Bruce Andrews: Thinking System
Hopelessly remiss in my blogland duties of late -- reading little and writing less -- but I think of all of you often. Most likely no one's reading this either, so I'll cry tears of guilt by myself and be done with it.
I caught Bruce Andrews reading at the Vis Arts space on UCSD campus last week, and that was fun, especially when Sally Silvers got up and started moving to the atomized rhythmic "media bites" (as Michael Davidson introduced them) of Andrews's documentary deluge.
In the end, Language Poets are fun because they perform language as differential information, as "difference that makes a difference," which is I believe the way Gregory Bateson (Steps Toward An Ecology of Mind) defined information a few decades ago.
Language Poets -- and maybe all poets for that matter, big or little 'p' -- are not poets but rather "thinking systems" or networks -- and I take that from Bateson as well:
The total self-corrective unit which processes information, or, as I say, 'thinks' and 'acts' and 'decides,' is a system whose boundaries do not at all coincide with the boundaries either of the body or of what is popularly called the 'self' or 'consciousness'; and it is important to notice that there are multiple differences between the thinking system and the 'self' as popularly conceived:
(1) The system is not a transcendent entity as the 'self' is commonly supposed to be.
(2) The ideas are immanent in a network of causal pathways....
(3) This network of pathways is not bounded with consciousness but extends to include the pathways of all unconscious mentation....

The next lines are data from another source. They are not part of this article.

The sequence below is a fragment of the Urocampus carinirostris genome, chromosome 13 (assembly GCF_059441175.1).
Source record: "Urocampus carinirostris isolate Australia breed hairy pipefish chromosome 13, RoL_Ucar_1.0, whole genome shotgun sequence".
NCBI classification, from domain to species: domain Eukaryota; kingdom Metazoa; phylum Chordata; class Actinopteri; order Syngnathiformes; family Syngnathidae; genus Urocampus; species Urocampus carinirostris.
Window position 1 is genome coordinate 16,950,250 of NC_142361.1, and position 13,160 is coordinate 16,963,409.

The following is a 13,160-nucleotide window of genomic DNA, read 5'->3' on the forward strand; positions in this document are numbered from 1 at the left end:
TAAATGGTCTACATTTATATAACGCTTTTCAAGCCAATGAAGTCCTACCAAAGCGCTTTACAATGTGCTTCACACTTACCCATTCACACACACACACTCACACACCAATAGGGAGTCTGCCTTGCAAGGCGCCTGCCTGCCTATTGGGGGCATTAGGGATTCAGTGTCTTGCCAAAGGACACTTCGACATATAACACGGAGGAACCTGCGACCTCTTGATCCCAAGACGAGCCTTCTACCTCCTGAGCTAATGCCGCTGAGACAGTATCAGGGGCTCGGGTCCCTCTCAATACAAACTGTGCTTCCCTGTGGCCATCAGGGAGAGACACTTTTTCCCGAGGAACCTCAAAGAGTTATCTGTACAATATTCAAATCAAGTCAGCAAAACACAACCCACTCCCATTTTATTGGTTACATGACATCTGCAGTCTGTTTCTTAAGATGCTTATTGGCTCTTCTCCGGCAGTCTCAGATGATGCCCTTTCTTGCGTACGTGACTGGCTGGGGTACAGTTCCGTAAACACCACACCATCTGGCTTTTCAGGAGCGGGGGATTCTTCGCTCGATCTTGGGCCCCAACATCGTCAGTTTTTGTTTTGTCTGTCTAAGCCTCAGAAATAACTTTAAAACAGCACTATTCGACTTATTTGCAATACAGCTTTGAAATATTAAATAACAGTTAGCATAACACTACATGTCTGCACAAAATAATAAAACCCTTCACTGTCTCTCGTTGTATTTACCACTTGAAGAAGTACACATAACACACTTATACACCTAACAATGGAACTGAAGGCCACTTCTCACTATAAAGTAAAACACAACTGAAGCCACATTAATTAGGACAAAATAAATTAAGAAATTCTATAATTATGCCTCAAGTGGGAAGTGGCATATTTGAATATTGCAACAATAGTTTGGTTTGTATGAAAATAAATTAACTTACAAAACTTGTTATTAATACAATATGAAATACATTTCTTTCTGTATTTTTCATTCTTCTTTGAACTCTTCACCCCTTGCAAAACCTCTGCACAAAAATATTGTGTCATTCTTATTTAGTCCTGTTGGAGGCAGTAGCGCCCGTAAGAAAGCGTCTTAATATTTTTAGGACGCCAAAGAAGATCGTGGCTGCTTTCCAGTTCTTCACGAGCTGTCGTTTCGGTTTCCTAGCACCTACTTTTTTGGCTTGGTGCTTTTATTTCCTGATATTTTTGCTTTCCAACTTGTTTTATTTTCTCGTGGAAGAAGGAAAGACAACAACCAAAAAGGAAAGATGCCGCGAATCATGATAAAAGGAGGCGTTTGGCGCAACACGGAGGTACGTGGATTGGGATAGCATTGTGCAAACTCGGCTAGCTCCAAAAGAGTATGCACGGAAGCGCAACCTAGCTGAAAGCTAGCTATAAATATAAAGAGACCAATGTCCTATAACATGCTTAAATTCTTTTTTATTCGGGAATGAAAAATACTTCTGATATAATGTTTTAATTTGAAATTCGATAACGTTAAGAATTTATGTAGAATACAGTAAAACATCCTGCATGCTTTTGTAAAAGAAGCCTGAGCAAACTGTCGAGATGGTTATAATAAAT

(4) The network is not bounded by the skin but includes all external pathways along which information can travel....
Information traveled up out of the podium and through the microphone out the speakers and into/through Silvers's gestural signings / contortions, then I guess through the sensory pathways of a packed audience and out somewhere into the darkening night sky.
Rothenberg and Antin asked questions afterward about 'translation' and 'word strings' respectively, and I had the rare urge to ask a question myself -- about Andrews's work not as poetry or even writing/language in the sense that both those initial questions were couched, but rather as documentary evidence (or difference that makes a difference) for a specialized mode of communicative interaction, as a kind of training or lesson maybe in rituals of coding and decoding. I wanted to ask: What difference does it make?
I didn't know how to read Silvers's movements and that was probably the point -- dissonance as antidote to embedded habits of sense-making and reference-hunting. There was a pulling and pushing against speech rhythms, puffing up pauses and silences, sometimes in synch with the words/phrases but again not in any direct relational way.
I had the impression, in fact, that I was watching two "language poems" unfold before me, not one in stereo, for example. Two language poems that were in a way identical even in their obviously different modes or occupations. Each performed the other, I guess is one way of looking at it.
But I was wondering while watching if this was a kind of sameness that makes a difference -- a dis-information or in-communication. While the dance and the word-strings were somehow the same they were also incommensurate -- I couldn't watch "it" but could only bounce back and forth between "them." Seeing/hearing that segment of the reading as one performance, that is, would have been like trying to hit two pitches (one a golf, the other a bowling ball) at the same time.
Well, like Bateson said, anticipating L.P.: "You can't mix thoughts, you can only combine them."
I would have asked the question, too, but I had to duck out early because the reading lasted for over an hour and I'd put only 50 minutes worth of change in the meter, and the parking vultures at UCSD are just that.